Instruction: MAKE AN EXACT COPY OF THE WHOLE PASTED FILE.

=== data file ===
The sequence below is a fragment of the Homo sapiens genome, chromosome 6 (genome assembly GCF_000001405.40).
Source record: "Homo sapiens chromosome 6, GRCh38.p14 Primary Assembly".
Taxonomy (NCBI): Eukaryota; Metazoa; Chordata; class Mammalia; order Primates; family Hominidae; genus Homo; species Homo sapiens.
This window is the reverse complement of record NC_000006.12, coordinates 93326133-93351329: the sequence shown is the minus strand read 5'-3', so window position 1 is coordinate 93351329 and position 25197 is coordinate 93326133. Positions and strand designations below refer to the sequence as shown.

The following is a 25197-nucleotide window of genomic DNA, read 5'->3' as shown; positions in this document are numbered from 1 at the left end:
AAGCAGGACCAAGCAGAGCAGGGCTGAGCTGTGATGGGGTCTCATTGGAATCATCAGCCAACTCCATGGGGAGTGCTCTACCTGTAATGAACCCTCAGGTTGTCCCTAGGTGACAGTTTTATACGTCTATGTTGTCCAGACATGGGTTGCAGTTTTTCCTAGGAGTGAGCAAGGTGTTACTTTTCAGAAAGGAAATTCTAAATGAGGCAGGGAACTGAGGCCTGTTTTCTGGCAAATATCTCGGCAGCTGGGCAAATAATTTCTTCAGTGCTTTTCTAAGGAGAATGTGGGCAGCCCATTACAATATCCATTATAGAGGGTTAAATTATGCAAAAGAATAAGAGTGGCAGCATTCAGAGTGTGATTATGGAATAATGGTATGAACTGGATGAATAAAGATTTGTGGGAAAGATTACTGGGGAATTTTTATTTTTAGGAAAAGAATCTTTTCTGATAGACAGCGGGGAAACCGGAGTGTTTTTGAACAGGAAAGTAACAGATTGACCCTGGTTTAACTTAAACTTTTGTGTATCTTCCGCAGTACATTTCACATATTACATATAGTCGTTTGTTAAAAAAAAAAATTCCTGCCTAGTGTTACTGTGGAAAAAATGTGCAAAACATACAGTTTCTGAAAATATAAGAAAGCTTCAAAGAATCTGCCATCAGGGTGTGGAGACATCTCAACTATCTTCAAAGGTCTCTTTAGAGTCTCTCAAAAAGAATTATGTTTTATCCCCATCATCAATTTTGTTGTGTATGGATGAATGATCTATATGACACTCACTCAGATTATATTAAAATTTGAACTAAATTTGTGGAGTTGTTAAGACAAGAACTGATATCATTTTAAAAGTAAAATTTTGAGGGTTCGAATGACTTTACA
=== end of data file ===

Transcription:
The sequence below is a fragment of the Homo sapiens genome, chromosome 6 (genome assembly GCF_000001405.40).
Source record: "Homo sapiens chromosome 6, GRCh38.p14 Primary Assembly".
Taxonomy (NCBI): Eukaryota; Metazoa; Chordata; class Mammalia; order Primates; family Hominidae; genus Homo; species Homo sapiens.
This window is the reverse complement of record NC_000006.12, coordinates 93326133-93351329: the sequence shown is the minus strand read 5'-3', so window position 1 is coordinate 93351329 and position 25197 is coordinate 93326133. Positions and strand designations below refer to the sequence as shown.

The following is a 25197-nucleotide window of genomic DNA, read 5'->3' as shown; positions in this document are numbered from 1 at the left end:
AAGCAGGACCAAGCAGAGCAGGGCTGAGCTGTGATGGGGTCTCATTGGAATCATCAGCCAACTCCATGGGGAGTGCTCTACCTGTAATGAACCCTCAGGTTGTCCCTAGGTGACAGTTTTATACGTCTATGTTGTCCAGACATGGGTTGCAGTTTTTCCTAGGAGTGAGCAAGGTGTTACTTTTCAGAAAGGAAATTCTAAATGAGGCAGGGAACTGAGGCCTGTTTTCTGGCAAATATCTCGGCAGCTGGGCAAATAATTTCTTCAGTGCTTTTCTAAGGAGAATGTGGGCAGCCCATTACAATATCCATTATAGAGGGTTAAATTATGCAAAAGAATAAGAGTGGCAGCATTCAGAGTGTGATTATGGAATAATGGTATGAACTGGATGAATAAAGATTTGTGGGAAAGATTACTGGGGAATTTTTATTTTTAGGAAAAGAATCTTTTCTGATAGACAGCGGGGAAACCGGAGTGTTTTTGAACAGGAAAGTAACAGATTGACCCTGGTTTAACTTAAACTTTTGTGTATCTTCCGCAGTACATTTCACATATTACATATAGTCGTTTGTTAAAAAAAAAAATTCCTGCCTAGTGTTACTGTGGAAAAAATGTGCAAAACATACAGTTTCTGAAAATATAAGAAAGCTTCAAAGAATCTGCCATCAGGGTGTGGAGACATCTCAACTATCTTCAAAGGTCTCTTTAGAGTCTCTCAAAAAGAATTATGTTTTATCCCCATCATCAATTTTGTTGTGTATGGATGAATGATCTATATGACACTCACTCAGATTATATTAAAATTTGAACTAAATTTGTGGAGTTGTTAAGACAAGAACTGATATCATTTTAAAAGTAAAATTTTGAGGGTTCGAATGACTTTACA